French justice officials have opened legal proceedings against seven of 12 alleged jihadists arrested in sweeps across France on Oct. 6, during which one suspect died in a shootout with police. Though insufficient evidence of terrorist plotting led to five of those individuals being freed on Oct. 11, officials said raids conducted the previous day — which uncovered guns, bombmaking materials and proof of intent to carry out strikes — allowed the other seven suspects to be placed indefinitely under detention as members of a “terrorism cell” determined to “commit attacks on national territory.”
French authorities also revealed other evidence in the case corroborating TIME’s Aug. 31 exclusive report on the growing allure of the conflict in Syria among French Muslim extremists seeking jihadist experience. Some of the seven suspects remanded in custody intended to travel to Syria to fight alongside Islamist militants battling the regime of President Bashar Assad, according to authorities. Two were also described as having worked to recruit and facilitate travel of French extremists to Syria.
Those developments on Thursday came a day after French authorities announced they had unearthed weapons in a Paris suburb and an array of materials that Paris prosecutor François Molins described as “useful in the making of what are known as improvised explosives.” The chemicals, pressure cookers, cables, alarm clocks and other components were reminiscent of homemade bombs used in the wave of attacks in France in 1995–96 that killed 13 and injured 281 — the last successful terrorist campaign in France using explosives.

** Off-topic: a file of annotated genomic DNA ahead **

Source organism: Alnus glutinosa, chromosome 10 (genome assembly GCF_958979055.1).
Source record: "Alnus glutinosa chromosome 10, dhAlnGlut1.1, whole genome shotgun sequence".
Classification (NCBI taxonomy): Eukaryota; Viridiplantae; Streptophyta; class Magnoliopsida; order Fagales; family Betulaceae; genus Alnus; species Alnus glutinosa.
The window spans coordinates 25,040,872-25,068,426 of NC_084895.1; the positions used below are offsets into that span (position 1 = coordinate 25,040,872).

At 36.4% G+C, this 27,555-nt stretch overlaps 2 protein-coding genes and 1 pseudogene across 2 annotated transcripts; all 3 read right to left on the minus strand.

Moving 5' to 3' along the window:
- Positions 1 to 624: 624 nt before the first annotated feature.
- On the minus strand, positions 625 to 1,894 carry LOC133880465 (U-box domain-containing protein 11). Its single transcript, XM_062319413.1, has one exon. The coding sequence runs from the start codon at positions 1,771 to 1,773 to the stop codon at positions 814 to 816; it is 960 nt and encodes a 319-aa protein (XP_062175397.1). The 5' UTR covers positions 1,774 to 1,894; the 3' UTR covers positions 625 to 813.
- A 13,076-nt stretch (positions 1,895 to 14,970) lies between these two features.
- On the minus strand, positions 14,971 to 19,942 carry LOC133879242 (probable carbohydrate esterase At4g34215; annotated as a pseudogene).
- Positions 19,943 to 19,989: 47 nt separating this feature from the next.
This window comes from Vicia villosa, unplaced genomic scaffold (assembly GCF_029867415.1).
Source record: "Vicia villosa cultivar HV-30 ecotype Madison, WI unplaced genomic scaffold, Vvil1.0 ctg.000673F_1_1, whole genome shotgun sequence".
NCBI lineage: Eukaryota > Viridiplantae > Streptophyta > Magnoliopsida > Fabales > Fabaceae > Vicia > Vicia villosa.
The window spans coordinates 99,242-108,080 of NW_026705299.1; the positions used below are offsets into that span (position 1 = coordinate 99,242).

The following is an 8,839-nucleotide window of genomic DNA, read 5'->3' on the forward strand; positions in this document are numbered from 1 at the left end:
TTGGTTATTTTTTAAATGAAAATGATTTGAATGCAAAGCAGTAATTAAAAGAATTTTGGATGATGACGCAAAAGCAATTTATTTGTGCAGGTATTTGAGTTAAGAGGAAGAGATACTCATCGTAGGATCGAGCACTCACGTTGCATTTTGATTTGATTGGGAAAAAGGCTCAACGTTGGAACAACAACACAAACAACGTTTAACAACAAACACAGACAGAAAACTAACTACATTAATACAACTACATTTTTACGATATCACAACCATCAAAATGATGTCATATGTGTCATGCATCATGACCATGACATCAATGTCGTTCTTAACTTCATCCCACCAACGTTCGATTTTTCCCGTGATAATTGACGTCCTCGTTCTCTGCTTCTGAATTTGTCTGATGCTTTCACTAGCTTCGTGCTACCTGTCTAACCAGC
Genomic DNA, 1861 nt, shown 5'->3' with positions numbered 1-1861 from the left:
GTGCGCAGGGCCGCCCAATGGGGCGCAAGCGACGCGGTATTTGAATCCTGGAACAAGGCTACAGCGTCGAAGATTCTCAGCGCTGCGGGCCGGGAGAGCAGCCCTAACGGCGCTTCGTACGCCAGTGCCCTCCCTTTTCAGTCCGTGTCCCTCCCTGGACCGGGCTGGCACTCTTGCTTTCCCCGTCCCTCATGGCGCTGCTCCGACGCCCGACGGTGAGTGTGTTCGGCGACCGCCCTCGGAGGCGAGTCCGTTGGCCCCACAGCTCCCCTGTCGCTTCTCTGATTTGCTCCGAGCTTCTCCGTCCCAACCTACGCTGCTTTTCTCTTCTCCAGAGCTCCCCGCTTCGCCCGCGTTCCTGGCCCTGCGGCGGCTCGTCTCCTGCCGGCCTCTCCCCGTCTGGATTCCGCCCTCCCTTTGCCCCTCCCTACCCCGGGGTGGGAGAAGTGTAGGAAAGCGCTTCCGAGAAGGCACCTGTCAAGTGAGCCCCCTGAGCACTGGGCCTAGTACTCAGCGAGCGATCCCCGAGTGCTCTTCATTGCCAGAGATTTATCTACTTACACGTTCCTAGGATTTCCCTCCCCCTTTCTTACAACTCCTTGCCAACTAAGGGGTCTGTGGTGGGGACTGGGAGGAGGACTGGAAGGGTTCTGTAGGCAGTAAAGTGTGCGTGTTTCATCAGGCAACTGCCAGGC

“In terms of dangerousness and extent of preparations, we’ve not seen any like this since 1996,” Molins said on Thursday in announcing the case against the seven suspects for “association with criminals involved in a terrorist enterprise.” He said a second legal dossier for “association with criminals seeking to join jihadist groups” had also been lodged against suspects who’d been planning to join combatants in Syria, or who’d helped others to do so.
Molins said the seven suspects are 19 to 25 years of age, all French-born citizens and all recent converts to Islam — most during prison terms for delinquent crime. Four had written wills, according to Molins, and one was carrying a loaded gun when apprehended. Two had made extended visits to Egypt and Tunisia of late.
The group is considered responsible for the Sept. 19 grenade attack on a kosher grocery store north of Paris that injured one person and whose “intent was to kill,” Molins said. It’s yet to be established if the two individuals who executed that strike are among the seven in custody. But DNA traces from the suspect killed in the Oct. 6 police raid — and considered the leader of the cell — was found on the grenade used in that attack. Sweeps targeting other group members also turned up lists of Jewish establishments, possibly as future targets. Heightened police protection of Jewish facilities was ordered in the wake of those discoveries — especially with France’s Jewish community still traumatized after being targeted in this past March’s murder spree of self-declared al-Qaeda radical Mohammed Merah.